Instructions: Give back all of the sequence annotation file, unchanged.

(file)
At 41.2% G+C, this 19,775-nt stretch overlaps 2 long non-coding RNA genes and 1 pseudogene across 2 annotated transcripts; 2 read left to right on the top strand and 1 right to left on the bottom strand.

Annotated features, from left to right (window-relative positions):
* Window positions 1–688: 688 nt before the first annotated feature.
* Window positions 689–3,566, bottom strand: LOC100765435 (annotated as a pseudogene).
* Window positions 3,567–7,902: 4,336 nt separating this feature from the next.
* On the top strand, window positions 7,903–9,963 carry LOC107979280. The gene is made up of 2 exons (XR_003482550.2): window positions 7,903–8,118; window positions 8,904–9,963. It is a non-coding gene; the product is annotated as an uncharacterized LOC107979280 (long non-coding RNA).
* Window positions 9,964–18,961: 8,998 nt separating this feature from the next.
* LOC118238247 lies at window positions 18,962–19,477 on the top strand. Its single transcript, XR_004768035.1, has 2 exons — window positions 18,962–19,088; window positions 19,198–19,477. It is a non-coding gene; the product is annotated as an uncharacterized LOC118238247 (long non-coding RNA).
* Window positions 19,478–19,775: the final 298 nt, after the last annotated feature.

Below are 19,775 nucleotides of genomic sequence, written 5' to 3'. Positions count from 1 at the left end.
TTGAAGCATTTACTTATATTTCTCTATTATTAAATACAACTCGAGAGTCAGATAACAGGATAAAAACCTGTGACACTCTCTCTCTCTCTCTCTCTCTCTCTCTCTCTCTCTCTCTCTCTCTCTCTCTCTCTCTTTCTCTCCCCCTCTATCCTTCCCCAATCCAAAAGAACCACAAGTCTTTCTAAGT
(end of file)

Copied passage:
At 41.2% G+C, this 19,775-nt stretch overlaps 2 long non-coding RNA genes and 1 pseudogene across 2 annotated transcripts; 2 read left to right on the top strand and 1 right to left on the bottom strand.

Annotated features, from left to right (window-relative positions):
* Window positions 1–688: 688 nt before the first annotated feature.
* Window positions 689–3,566, bottom strand: LOC100765435 (annotated as a pseudogene).
* Window positions 3,567–7,902: 4,336 nt separating this feature from the next.
* On the top strand, window positions 7,903–9,963 carry LOC107979280. The gene is made up of 2 exons (XR_003482550.2): window positions 7,903–8,118; window positions 8,904–9,963. It is a non-coding gene; the product is annotated as an uncharacterized LOC107979280 (long non-coding RNA).
* Window positions 9,964–18,961: 8,998 nt separating this feature from the next.
* LOC118238247 lies at window positions 18,962–19,477 on the top strand. Its single transcript, XR_004768035.1, has 2 exons — window positions 18,962–19,088; window positions 19,198–19,477. It is a non-coding gene; the product is annotated as an uncharacterized LOC118238247 (long non-coding RNA).
* Window positions 19,478–19,775: the final 298 nt, after the last annotated feature.

Below are 19,775 nucleotides of genomic sequence, written 5' to 3'. Positions count from 1 at the left end.
TTGAAGCATTTACTTATATTTCTCTATTATTAAATACAACTCGAGAGTCAGATAACAGGATAAAAACCTGTGACACTCTCTCTCTCTCTCTCTCTCTCTCTCTCTCTCTCTCTCTCTCTCTCTCTCTCTCTCTTTCTCTCCCCCTCTATCCTTCCCCAATCCAAAAGAACCACAAGTCTTTCTAAGT